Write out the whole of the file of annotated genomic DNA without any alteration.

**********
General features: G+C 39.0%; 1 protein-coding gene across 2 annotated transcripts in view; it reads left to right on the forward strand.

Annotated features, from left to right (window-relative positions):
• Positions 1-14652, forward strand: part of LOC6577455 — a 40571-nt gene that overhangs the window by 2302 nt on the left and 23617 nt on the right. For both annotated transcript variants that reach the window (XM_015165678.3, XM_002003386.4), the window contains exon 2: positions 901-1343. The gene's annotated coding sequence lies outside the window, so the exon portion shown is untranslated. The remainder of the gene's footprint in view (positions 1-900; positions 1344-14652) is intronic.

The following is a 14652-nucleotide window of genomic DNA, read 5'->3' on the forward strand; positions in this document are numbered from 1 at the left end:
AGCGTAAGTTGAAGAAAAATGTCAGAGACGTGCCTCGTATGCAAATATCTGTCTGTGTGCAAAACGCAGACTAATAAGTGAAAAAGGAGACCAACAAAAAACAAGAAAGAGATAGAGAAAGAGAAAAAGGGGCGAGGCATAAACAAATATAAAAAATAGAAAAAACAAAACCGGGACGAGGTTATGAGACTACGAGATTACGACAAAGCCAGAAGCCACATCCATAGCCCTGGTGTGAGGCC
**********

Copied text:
General features: G+C 39.0%; 1 protein-coding gene across 2 annotated transcripts in view; it reads left to right on the forward strand.

Annotated features, from left to right (window-relative positions):
• Positions 1-14652, forward strand: part of LOC6577455 — a 40571-nt gene that overhangs the window by 2302 nt on the left and 23617 nt on the right. For both annotated transcript variants that reach the window (XM_015165678.3, XM_002003386.4), the window contains exon 2: positions 901-1343. The gene's annotated coding sequence lies outside the window, so the exon portion shown is untranslated. The remainder of the gene's footprint in view (positions 1-900; positions 1344-14652) is intronic.

The following is a 14652-nucleotide window of genomic DNA, read 5'->3' on the forward strand; positions in this document are numbered from 1 at the left end:
AGCGTAAGTTGAAGAAAAATGTCAGAGACGTGCCTCGTATGCAAATATCTGTCTGTGTGCAAAACGCAGACTAATAAGTGAAAAAGGAGACCAACAAAAAACAAGAAAGAGATAGAGAAAGAGAAAAAGGGGCGAGGCATAAACAAATATAAAAAATAGAAAAAACAAAACCGGGACGAGGTTATGAGACTACGAGATTACGACAAAGCCAGAAGCCACATCCATAGCCCTGGTGTGAGGCC